Importantly, a loss of jawbone inevitably follows tooth loss. Bone needs stimulation to maintain its form and density. In the case of the jawbone, that stimulation comes from the teeth, which make hundreds of fleeting contacts with each other throughout the day. The small stresses produced by these contacts are transmitted to the bone, prompting it to regenerate constantly. When a tooth is lost, the stimulation it provided disappears. In just the first year of tooth loss, there is a 25% decrease in bone width. This is followed over the next few years by an overall 4 millimeters decrease in height. If enough teeth are lost, and as bone loss continues, the distance from nose to chin can decrease and the lower third of the face partially collapses. With a lack of structural support, the lips sag; that's why toothless people often appear unhappy. Also, extreme loss of bone can make an individual more prone to jaw fractures.
You may also find that some of your remaining teeth actually shift into the spaces left open by your missing teeth. This in turn can cause additional bite problems and even jaw joint (TMJ) pain. Finally, compromised nutrition and poor general health can result if eating healthy foods like raw fruits and vegetables becomes too difficult without teeth.
Now here's the good news: Dental implants — the state-of-the-art tooth-replacement method preferred by dentists — can prevent all this.
How Dental Implants Prevent Bone Loss
Besides helping a person without teeth look and feel great again, dental implants actually prevent bone loss. That's because they are made of titanium, which has a unique ability to fuse to living bone. By actually becoming a permanent part of the jawbone, dental implants stabilize and stimulate the bone to maintain its volume and density.
Dental implants are placed during a minor surgical procedure using local anesthetic and then, after a healing period, topped with a lifelike dental crown. Together, these precision components look, feel and function exactly like your natural teeth. Dental implant success rates exceed 95% — the highest of any tooth-replacement option.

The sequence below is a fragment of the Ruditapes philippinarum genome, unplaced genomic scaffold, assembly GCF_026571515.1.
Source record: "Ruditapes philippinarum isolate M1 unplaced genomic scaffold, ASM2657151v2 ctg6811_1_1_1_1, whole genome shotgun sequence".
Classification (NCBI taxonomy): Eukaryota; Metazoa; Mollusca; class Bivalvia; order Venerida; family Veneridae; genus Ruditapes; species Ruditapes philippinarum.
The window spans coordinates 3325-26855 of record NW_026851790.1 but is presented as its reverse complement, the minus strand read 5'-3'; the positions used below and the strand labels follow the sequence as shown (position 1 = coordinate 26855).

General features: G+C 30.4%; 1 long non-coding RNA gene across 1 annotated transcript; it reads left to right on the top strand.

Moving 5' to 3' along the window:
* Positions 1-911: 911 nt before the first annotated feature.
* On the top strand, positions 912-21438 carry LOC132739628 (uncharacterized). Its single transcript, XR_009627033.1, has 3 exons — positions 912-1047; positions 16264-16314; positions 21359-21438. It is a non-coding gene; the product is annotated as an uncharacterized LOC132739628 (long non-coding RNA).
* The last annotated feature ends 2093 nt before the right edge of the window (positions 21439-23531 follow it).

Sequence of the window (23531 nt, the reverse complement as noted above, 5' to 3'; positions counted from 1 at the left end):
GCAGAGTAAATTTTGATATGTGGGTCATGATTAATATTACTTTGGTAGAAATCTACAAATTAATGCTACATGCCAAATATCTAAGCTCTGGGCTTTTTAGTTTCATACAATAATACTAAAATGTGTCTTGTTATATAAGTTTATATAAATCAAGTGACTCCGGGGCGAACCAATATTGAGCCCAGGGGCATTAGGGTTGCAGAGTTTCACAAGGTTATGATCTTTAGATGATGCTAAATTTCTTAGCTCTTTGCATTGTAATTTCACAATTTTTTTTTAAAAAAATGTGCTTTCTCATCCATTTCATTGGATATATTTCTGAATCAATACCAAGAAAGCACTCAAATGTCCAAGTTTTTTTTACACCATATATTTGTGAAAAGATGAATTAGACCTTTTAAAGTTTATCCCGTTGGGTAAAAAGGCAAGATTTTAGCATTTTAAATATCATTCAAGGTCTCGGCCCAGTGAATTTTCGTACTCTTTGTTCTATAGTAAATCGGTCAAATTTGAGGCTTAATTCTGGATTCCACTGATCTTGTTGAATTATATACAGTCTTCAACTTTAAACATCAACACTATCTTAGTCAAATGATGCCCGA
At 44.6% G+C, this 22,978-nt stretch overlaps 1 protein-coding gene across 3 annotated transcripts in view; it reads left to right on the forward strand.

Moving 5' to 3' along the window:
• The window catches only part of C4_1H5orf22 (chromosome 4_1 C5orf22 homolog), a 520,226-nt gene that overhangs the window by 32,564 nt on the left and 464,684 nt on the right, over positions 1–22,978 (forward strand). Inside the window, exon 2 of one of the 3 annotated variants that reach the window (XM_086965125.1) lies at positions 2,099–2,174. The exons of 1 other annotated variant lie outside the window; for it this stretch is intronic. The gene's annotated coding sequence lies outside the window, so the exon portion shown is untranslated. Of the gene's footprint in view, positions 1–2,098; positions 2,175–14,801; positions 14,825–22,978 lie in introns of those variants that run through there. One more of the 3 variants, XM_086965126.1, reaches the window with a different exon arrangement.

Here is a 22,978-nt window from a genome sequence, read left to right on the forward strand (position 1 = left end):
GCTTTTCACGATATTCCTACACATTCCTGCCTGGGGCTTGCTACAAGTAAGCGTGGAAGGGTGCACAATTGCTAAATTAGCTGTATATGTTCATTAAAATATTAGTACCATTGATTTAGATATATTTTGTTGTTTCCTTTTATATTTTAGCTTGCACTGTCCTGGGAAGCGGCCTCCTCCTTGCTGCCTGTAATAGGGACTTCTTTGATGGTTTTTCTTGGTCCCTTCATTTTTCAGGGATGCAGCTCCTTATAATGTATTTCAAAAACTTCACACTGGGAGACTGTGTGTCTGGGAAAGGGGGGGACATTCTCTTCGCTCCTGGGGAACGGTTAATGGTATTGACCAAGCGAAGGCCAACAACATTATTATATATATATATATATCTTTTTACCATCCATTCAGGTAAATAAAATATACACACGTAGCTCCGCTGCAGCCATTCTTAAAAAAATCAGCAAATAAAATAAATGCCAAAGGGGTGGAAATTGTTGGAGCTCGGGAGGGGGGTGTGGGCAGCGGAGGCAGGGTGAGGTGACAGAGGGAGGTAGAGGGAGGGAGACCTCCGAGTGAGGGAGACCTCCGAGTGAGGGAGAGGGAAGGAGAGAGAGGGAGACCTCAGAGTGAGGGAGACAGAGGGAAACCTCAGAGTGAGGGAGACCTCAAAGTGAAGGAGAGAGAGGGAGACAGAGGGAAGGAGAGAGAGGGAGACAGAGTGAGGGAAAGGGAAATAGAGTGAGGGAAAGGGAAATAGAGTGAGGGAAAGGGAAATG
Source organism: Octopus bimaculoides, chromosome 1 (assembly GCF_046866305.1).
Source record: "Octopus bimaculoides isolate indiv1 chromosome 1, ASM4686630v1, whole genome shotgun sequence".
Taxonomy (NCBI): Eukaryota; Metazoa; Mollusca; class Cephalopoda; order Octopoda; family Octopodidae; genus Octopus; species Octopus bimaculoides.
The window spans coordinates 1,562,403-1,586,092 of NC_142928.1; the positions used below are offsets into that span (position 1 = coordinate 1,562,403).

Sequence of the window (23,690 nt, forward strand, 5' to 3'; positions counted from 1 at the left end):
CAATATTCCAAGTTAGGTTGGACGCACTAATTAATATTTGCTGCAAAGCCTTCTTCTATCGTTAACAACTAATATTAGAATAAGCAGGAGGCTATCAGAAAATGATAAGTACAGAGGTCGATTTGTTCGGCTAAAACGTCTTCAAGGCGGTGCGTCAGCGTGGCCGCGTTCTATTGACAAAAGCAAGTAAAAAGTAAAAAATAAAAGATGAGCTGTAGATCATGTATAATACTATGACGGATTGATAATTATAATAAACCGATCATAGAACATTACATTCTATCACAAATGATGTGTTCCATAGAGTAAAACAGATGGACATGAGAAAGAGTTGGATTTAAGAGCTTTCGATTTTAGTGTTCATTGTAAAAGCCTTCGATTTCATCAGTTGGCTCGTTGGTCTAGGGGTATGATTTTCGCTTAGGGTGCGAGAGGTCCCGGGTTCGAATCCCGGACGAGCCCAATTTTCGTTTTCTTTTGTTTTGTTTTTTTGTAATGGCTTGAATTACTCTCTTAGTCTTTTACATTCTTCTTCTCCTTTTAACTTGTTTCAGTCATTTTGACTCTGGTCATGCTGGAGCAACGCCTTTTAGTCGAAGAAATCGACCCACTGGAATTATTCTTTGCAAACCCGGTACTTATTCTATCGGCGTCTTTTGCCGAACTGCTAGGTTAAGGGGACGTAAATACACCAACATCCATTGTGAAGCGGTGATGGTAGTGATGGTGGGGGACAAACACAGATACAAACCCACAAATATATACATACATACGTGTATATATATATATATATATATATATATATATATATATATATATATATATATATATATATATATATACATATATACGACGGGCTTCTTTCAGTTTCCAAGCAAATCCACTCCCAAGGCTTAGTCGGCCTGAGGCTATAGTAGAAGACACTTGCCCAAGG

Other Options for Tooth Replacement
Other than dental implants, your tooth-replacement options include fixed bridgework that incorporates or uses the adjacent teeth, and removable dentures. You should be aware, however, that the disadvantage of both of these options is that they may damage the anatomical structures on which they rest. For example, fixed bridges rely on support from two adjacent, possibly healthy teeth, which must be filed down and capped; this can make them susceptible to decay and root canal problems. Removable partial dentures hook onto existing teeth, which may become loose over time. And full dentures press on the bony ridges that used to support the teeth, accelerating the bone loss that began when the teeth were lost in the first place.
The above tooth-replacement options are all less expensive than dental implants, but only when viewed in the short term. Since bridgework and dentures may cause new problems and will likely need replacement themselves, they don't offer the same long-term value. When viewed as an enduring investment in your comfort, health and well-being, implants offer the best return by far.
The Hidden Consequences of Losing Teeth For those missing even one tooth, an unsightly gap is actually the least significant problem. What's of far greater concern is the bone loss that inevitably follows tooth loss. Dental implants can preserve bone, improve function and enhance psychological well-being. Learn how implants serve both as anchors to support replacement teeth and preserve bone... Read Article
Dental Implant Surgery Many people are surprised at how relatively easy dental implant surgery is because they let their imaginations get the better of them before they go through the actual procedure. The reality is that most patients experience no pain during the surgery and very little discomfort afterward. Let's back up and start with the basics to increase your understanding and allay any apprehension... Read Article